Tissue donation: a proactive way to help save human and animal lives

Human tissueWe were recently asked how to go about leaving your body to medical science, and since this is a question often raised by those wanting to do something practical to help reduce reliance on animal subjects, it’s worth summarising the available information here.

There are various ways in which you can donate part or all of your body for the benefit of medical research.

Surplus tissues removed during surgery can be stored in hospital biobanks if you let the surgeon or nurse know in advance.

Organ donations save thousands of lives each year, but if your organs are unsuitable for transplant they can still play a valuable role in research.

Brain banks need both diseased and healthy brains to study Alzheimer’s, Parkinson’s and other neurodegenerative diseases peculiar to humans.

Whole bodies are always needed by medical schools, whether for research purposes or to teach anatomy and surgical techniques. Under the Human Tissue Act 2004, consent for this must be given prior to death. A consent form can be obtained from your nearest medical school and a copy should be kept with your will. You should also inform your family, close friends and GP that you wish to donate your body. The medical school will arrange a cremation or burial, which the family may wish to attend, although this may not be for up to a year after the donation has taken place. Many medical schools also organise annual services of remembrance in order to recognise and thank donors and their families.

Further information, including contact details for medical schools throughout the UK, is available from the Human Tissue Authority website. Two inspirational stories about body donation can be read here and here.

Our thanks to Safer Medicines for these references.

The Brown Dog Statues

Near the north-west corner of Battersea Park in London, to the left of what they call DSC04730the Old English Garden, a path winds through a sort of woodland. Some way along it, there’s a Portland-stone pedestal, with a sculpture of a terrier dog on it – a very good sculpture, I would say, in the naturalistic manner.

In one sense, this is a memorial to a memorial. The original Brown Dog statue, quite a lot more imposing in scale and style, was put up in a very public location nearby in 1906. It commemorated a particular dog that had been used in experiments or demonstrations over a period of some weeks in the Physiology Department of University College, London – also the 232 other dogs vivisected in the same place over the previous year. The present statue preserves the whole text of the original dedication, which is vehement in a way quite uncommon on monuments and ends with this question: “Men and women of England, how long shall these Things be?”

That’s not a simple future tense, you’ll notice, asking us to hazard a guess. The word “shall” here implies ‘must’ or ‘ought’, as in the famous phrase of defiance “They shall not pass” (i.e. we won’t allow them to). It asks how long these things are going to be permitted to happen. It’s a political verb, and this was a political statue. Accordingly it became the site of fierce political dispute, principally between the almost exclusively male medical establishment and an anti-vivisection coalition of South London working people, feminists, and humanitarians. Physical attacks on the statue were made by gangs of medical students, culminating in the ‘Brown Dog Riots’ late in 1907. A permanent police guard had to be mounted at the statue. Then in 1909 there was a change of political control in the local authority. The new Conservative administration had the monument removed and destroyed.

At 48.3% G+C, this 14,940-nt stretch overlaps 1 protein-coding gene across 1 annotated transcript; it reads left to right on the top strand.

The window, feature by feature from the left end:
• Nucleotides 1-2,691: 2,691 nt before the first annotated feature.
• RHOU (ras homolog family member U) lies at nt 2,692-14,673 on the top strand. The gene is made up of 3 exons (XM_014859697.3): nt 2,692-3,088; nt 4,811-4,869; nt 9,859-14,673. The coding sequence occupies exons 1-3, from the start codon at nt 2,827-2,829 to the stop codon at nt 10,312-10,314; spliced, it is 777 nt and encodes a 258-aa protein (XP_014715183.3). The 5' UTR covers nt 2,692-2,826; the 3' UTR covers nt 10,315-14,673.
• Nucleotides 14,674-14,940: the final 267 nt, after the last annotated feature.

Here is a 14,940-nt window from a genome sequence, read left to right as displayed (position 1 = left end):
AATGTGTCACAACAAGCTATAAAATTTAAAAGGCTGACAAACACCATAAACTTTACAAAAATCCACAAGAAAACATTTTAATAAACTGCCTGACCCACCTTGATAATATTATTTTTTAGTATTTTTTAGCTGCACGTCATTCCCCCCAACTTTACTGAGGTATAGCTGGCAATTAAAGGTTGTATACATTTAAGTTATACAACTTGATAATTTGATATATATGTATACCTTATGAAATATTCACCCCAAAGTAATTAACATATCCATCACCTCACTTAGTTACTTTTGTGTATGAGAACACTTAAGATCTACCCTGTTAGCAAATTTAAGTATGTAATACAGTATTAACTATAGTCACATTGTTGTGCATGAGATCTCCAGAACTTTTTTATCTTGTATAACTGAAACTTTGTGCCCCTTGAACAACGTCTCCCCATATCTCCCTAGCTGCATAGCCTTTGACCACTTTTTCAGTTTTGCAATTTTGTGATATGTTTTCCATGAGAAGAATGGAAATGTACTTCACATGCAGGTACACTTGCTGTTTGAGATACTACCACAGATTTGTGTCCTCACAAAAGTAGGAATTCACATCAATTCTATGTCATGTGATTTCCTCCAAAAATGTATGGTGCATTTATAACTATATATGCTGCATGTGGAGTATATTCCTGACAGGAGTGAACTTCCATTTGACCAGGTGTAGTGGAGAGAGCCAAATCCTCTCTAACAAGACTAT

There was much more to the Brown Dog affair than these street disturbances. The lecture at which the dog had been re-vivisected (an offence under the 1876 Cruelty to Animals Act) was attended by two female medical students who were keeping a diary of all that they saw. This diary was published in 1903 as The Shambles of Science. The chapter about the lecture was titled ‘Fun’, for the authors claimed that there was joking and laughter during the demonstration. The book led on to a libel action, where the courts came to the rescue of the UCL physiologist. More importantly, the controversy prompted a second Royal Commission on Vivisection, appointed in 1906, although not much came out of that. All these things have been very fully written about.[1]

Back to the present-day statue. This was put up in 1985, as one of the last progressivist actions the former Greater London Council was able to sponsor before Margaret Thatcher abolished it. The sculptor was Nicola Hicks. As I’ve mentioned, it’s a naturalistic work, a study in dog behaviour, whereas the former statue was more formal, monumental in fact, showing the dog high up and self-sufficiently heroic. It has been suggested that the change is for the worse, softening the message.[2] Certainly the modern statue is sequestered and unassertive, but it’s very eloquent in its own way. The dog’s tail curls a little way upward, its body is bent round self-deprecatingly, its head ducks forward to show submission: all these seem to be efforts to propitiate someone, but the dog’s wide and weary eyes suggest that it doesn’t expect to succeed. In fact its posture recalls all those reports of dogs remaining wretchedly biddable and anxious to please under the most ruthless treatment in the laboratory. As the notorious Professor Rutherford of Edinburgh told the 1875 Cardwell Commission, “It is wonderful what one may do to a sheepdog without the animal’s making any commotion.”

The modern inscription brings the story up to date for 1985. It records that 3,497,335 experiments had been performed on live animals in the previous year, and lists some of the “horrifyingly cruel” things that had been done to them. The previous monument, it says, “represented the revulsion of the people of London to vivisection”, and this new one “is dedicated to the continuing struggle to end these practices”.

 

[1] See particularly Coral Lansbury, The Old Brown Dog: Women, Workers, and Vivisection in Edwardian England (Wisconsin 1985).

[2] In ‘An Exploration of the Sculptures of Greyfriars Bobby, Edinburgh, Scotland, and the Brown Dog, Battersea, South London, England’, by Hilda Kean, in Society and Animals, Dec. 2003 (accessible online)

He can’t be a party leader, he believes in what he says …

There is a media storm over the leadership battle for the Labour Party. Against all the odds Jeremy Corbyn is currently the most popular candidate. It’s being claimed that he was only nominated to ensure that “the loony left” was represented, and now there are endless warnings that if he’s successful he will make Labour unelectable. However, some of the most extreme comments about Corbyn simply highlight the fact that he genuinely believes in a whole set of principles. It’s noteworthy that every media report mentions the fact that he’s a vegetarian. And even worse than that, he really is. The Daily Mail referred to him as “a strict vegetarian”, but they probably don’t actually know the difference between “a vegetarian” (you don’t eat any meat or fish) and “a strict vegetarian” (you don’t eat any meat or fish). The confusion for tabloid hacks is probably caused by “celebrity vegetarians” like Gwyneth Paltrow (she claims to be veggie but isn’t).